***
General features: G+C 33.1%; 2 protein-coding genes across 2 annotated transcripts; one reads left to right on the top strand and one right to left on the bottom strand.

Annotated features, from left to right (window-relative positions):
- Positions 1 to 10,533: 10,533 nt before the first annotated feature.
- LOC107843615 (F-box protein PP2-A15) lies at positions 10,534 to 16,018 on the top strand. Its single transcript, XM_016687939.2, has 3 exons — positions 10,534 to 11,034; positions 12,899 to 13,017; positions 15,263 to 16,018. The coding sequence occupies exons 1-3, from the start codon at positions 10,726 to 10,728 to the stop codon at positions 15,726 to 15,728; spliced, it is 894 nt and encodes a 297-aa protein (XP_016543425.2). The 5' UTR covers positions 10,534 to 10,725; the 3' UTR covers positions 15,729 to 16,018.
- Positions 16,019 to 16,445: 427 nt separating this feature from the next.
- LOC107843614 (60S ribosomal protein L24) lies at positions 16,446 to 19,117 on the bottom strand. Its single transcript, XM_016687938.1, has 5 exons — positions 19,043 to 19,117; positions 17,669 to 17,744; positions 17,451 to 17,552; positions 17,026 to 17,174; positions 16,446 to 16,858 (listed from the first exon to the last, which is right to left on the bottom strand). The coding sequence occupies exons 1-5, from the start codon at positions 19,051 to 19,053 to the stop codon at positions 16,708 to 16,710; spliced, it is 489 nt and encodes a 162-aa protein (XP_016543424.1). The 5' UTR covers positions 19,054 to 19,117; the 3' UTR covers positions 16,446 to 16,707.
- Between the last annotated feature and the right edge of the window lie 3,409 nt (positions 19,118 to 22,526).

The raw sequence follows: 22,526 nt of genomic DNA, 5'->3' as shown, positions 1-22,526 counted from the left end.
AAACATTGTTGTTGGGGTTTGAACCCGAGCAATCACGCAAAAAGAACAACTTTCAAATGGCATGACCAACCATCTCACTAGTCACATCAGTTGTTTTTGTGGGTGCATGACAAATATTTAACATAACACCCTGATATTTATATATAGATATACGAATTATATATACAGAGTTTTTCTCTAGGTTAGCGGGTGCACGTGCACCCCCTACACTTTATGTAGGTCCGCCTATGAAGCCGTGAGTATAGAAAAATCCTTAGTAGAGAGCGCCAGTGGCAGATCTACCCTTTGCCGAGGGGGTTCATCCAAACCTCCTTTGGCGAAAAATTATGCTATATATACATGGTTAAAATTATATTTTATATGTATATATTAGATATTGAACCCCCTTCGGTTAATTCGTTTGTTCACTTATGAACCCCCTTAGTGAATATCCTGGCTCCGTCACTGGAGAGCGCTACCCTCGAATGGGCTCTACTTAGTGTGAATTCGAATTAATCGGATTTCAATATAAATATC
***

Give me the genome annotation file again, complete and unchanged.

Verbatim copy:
General features: G+C 33.1%; 2 protein-coding genes across 2 annotated transcripts; one reads left to right on the top strand and one right to left on the bottom strand.

Annotated features, from left to right (window-relative positions):
- Positions 1 to 10,533: 10,533 nt before the first annotated feature.
- LOC107843615 (F-box protein PP2-A15) lies at positions 10,534 to 16,018 on the top strand. Its single transcript, XM_016687939.2, has 3 exons — positions 10,534 to 11,034; positions 12,899 to 13,017; positions 15,263 to 16,018. The coding sequence occupies exons 1-3, from the start codon at positions 10,726 to 10,728 to the stop codon at positions 15,726 to 15,728; spliced, it is 894 nt and encodes a 297-aa protein (XP_016543425.2). The 5' UTR covers positions 10,534 to 10,725; the 3' UTR covers positions 15,729 to 16,018.
- Positions 16,019 to 16,445: 427 nt separating this feature from the next.
- LOC107843614 (60S ribosomal protein L24) lies at positions 16,446 to 19,117 on the bottom strand. Its single transcript, XM_016687938.1, has 5 exons — positions 19,043 to 19,117; positions 17,669 to 17,744; positions 17,451 to 17,552; positions 17,026 to 17,174; positions 16,446 to 16,858 (listed from the first exon to the last, which is right to left on the bottom strand). The coding sequence occupies exons 1-5, from the start codon at positions 19,051 to 19,053 to the stop codon at positions 16,708 to 16,710; spliced, it is 489 nt and encodes a 162-aa protein (XP_016543424.1). The 5' UTR covers positions 19,054 to 19,117; the 3' UTR covers positions 16,446 to 16,707.
- Between the last annotated feature and the right edge of the window lie 3,409 nt (positions 19,118 to 22,526).

The raw sequence follows: 22,526 nt of genomic DNA, 5'->3' as shown, positions 1-22,526 counted from the left end.
AAACATTGTTGTTGGGGTTTGAACCCGAGCAATCACGCAAAAAGAACAACTTTCAAATGGCATGACCAACCATCTCACTAGTCACATCAGTTGTTTTTGTGGGTGCATGACAAATATTTAACATAACACCCTGATATTTATATATAGATATACGAATTATATATACAGAGTTTTTCTCTAGGTTAGCGGGTGCACGTGCACCCCCTACACTTTATGTAGGTCCGCCTATGAAGCCGTGAGTATAGAAAAATCCTTAGTAGAGAGCGCCAGTGGCAGATCTACCCTTTGCCGAGGGGGTTCATCCAAACCTCCTTTGGCGAAAAATTATGCTATATATACATGGTTAAAATTATATTTTATATGTATATATTAGATATTGAACCCCCTTCGGTTAATTCGTTTGTTCACTTATGAACCCCCTTAGTGAATATCCTGGCTCCGTCACTGGAGAGCGCTACCCTCGAATGGGCTCTACTTAGTGTGAATTCGAATTAATCGGATTTCAATATAAATATC